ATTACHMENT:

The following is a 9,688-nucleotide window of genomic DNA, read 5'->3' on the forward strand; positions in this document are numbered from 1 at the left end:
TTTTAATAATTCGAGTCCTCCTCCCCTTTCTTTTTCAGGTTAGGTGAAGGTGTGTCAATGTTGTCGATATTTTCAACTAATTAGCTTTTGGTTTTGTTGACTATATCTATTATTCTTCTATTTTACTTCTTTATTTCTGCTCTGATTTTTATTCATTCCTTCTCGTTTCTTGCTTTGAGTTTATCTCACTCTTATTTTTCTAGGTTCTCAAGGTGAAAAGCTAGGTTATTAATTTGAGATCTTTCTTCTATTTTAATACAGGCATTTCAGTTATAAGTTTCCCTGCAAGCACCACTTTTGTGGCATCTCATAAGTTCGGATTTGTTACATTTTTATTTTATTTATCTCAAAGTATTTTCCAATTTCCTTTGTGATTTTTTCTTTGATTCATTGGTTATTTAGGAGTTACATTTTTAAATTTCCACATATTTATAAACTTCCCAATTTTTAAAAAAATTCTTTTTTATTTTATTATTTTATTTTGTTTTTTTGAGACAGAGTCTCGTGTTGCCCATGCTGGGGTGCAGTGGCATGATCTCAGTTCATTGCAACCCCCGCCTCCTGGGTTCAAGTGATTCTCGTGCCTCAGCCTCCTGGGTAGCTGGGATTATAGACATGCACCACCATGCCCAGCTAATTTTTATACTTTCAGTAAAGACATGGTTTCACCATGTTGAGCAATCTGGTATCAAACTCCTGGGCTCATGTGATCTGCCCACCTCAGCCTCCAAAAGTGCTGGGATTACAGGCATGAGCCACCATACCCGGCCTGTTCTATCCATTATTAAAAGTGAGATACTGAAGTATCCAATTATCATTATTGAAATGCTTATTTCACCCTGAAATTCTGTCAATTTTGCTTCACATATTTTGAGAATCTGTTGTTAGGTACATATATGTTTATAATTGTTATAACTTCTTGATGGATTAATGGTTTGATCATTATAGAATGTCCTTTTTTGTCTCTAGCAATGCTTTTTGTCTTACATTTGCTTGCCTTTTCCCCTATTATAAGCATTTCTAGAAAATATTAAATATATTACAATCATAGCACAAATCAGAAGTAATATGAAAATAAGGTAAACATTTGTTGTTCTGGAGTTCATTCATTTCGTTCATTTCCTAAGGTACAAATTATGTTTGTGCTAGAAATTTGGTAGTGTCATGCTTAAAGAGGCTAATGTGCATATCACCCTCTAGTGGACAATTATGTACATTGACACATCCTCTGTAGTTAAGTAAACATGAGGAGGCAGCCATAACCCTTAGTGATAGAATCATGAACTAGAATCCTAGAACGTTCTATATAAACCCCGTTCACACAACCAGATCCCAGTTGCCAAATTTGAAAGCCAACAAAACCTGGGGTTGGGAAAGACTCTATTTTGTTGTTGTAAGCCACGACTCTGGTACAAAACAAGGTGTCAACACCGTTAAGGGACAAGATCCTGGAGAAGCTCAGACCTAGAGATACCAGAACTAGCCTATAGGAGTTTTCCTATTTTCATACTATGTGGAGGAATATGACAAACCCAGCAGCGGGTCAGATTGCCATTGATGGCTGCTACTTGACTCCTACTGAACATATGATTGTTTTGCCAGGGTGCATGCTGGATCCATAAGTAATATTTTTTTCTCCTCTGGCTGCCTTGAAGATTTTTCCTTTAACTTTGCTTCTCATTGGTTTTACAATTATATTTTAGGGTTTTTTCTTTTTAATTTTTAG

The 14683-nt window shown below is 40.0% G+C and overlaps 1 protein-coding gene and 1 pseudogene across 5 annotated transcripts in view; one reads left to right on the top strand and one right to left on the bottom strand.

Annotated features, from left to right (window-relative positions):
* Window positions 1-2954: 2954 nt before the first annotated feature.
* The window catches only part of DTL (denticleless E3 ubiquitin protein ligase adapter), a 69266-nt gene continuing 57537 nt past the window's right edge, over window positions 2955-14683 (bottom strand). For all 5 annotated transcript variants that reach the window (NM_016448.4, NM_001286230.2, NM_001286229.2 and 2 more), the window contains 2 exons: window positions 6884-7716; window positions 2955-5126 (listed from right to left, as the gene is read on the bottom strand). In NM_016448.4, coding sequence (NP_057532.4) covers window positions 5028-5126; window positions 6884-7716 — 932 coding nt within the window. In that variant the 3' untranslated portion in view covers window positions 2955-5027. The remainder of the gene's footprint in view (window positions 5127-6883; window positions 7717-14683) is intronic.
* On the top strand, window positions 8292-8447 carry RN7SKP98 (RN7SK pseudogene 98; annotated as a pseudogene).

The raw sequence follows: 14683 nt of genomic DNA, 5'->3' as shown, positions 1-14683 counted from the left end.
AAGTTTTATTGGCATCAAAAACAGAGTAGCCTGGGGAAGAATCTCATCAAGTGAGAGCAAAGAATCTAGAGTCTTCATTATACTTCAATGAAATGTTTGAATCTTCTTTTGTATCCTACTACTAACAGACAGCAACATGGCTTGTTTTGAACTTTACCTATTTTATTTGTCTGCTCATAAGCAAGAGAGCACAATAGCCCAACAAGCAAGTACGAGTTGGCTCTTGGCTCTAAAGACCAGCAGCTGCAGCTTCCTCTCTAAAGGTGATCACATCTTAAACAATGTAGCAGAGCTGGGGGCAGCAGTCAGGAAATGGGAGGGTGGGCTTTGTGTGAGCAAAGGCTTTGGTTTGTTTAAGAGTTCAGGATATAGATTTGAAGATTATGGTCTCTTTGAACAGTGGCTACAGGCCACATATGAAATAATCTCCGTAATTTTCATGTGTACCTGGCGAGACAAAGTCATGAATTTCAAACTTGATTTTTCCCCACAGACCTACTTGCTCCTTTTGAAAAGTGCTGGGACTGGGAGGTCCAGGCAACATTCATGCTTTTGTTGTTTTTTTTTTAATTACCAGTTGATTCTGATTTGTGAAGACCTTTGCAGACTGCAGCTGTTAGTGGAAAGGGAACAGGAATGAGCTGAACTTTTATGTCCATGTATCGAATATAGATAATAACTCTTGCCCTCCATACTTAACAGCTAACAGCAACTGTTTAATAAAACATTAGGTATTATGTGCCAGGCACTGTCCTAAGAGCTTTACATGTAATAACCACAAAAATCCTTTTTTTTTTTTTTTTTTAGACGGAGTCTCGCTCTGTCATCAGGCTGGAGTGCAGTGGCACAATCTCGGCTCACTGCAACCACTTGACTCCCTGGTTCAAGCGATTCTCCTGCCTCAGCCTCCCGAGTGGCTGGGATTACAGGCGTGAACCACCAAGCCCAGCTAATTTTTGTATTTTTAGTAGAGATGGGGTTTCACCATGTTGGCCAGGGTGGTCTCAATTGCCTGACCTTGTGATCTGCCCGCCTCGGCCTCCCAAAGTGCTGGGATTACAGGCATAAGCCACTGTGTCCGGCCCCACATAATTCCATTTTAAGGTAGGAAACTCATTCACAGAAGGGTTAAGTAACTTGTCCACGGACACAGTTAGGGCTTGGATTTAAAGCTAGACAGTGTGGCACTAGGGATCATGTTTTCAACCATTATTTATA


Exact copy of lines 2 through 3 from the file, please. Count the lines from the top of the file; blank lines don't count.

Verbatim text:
TTTTAATAATTCGAGTCCTCCTCCCCTTTCTTTTTCAGGTTAGGTGAAGGTGTGTCAATGTTGTCGATATTTTCAACTAATTAGCTTTTGGTTTTGTTGACTATATCTATTATTCTTCTATTTTACTTCTTTATTTCTGCTCTGATTTTTATTCATTCCTTCTCGTTTCTTGCTTTGAGTTTATCTCACTCTTATTTTTCTAGGTTCTCAAGGTGAAAAGCTAGGTTATTAATTTGAGATCTTTCTTCTATTTTAATACAGGCATTTCAGTTATAAGTTTCCCTGCAAGCACCACTTTTGTGGCATCTCATAAGTTCGGATTTGTTACATTTTTATTTTATTTATCTCAAAGTATTTTCCAATTTCCTTTGTGATTTTTTCTTTGATTCATTGGTTATTTAGGAGTTACATTTTTAAATTTCCACATATTTATAAACTTCCCAATTTTTAAAAAAATTCTTTTTTATTTTATTATTTTATTTTGTTTTTTTGAGACAGAGTCTCGTGTTGCCCATGCTGGGGTGCAGTGGCATGATCTCAGTTCATTGCAACCCCCGCCTCCTGGGTTCAAGTGATTCTCGTGCCTCAGCCTCCTGGGTAGCTGGGATTATAGACATGCACCACCATGCCCAGCTAATTTTTATACTTTCAGTAAAGACATGGTTTCACCATGTTGAGCAATCTGGTATCAAACTCCTGGGCTCATGTGATCTGCCCACCTCAGCCTCCAAAAGTGCTGGGATTACAGGCATGAGCCACCATACCCGGCCTGTTCTATCCATTATTAAAAGTGAGATACTGAAGTATCCAATTATCATTATTGAAATGCTTATTTCACCCTGAAATTCTGTCAATTTTGCTTCACATATTTTGAGAATCTGTTGTTAGGTACATATATGTTTATAATTGTTATAACTTCTTGATGGATTAATGGTTTGATCATTATAGAATGTCCTTTTTTGTCTCTAGCAATGCTTTTTGTCTTACATTTGCTTGCCTTTTCCCCTATTATAAGCATTTCTAGAAAATATTAAATATATTACAATCATAGCACAAATCAGAAGTAATATGAAAATAAGGTAAACATTTGTTGTTCTGGAGTTCATTCATTTCGTTCATTTCCTAAGGTACAAATTATGTTTGTGCTAGAAATTTGGTAGTGTCATGCTTAAAGAGGCTAATGTGCATATCACCCTCTAGTGGACAATTATGTACATTGACACATCCTCTGTAGTTAAGTAAACATGAGGAGGCAGCCATAACCCTTAGTGATAGAATCATGAACTAGAATCCTAGAACGTTCTATATAAACCCCGTTCACACAACCAGATCCCAGTTGCCAAATTTGAAAGCCAACAAAACCTGGGGTTGGGAAAGACTCTATTTTGTTGTTGTAAGCCACGACTCTGGTACAAAACAAGGTGTCAACACCGTTAAGGGACAAGATCCTGGAGAAGCTCAGACCTAGAGATACCAGAACTAGCCTATAGGAGTTTTCCTATTTTCATACTATGTGGAGGAATATGACAAACCCAGCAGCGGGTCAGATTGCCATTGATGGCTGCTACTTGACTCCTACTGAACATATGATTGTTTTGCCAGGGTGCATGCTGGATCCATAAGTAATATTTTTTTCTCCTCTGGCTGCCTTGAAGATTTTTCCTTTAACTTTGCTTCTCATTGGTTTTACAATTATATTTTAGGGTTTTTTCTTTTTAATTTTTAG

The 14683-nt window shown below is 40.0% G+C and overlaps 1 protein-coding gene and 1 pseudogene across 5 annotated transcripts in view; one reads left to right on the top strand and one right to left on the bottom strand.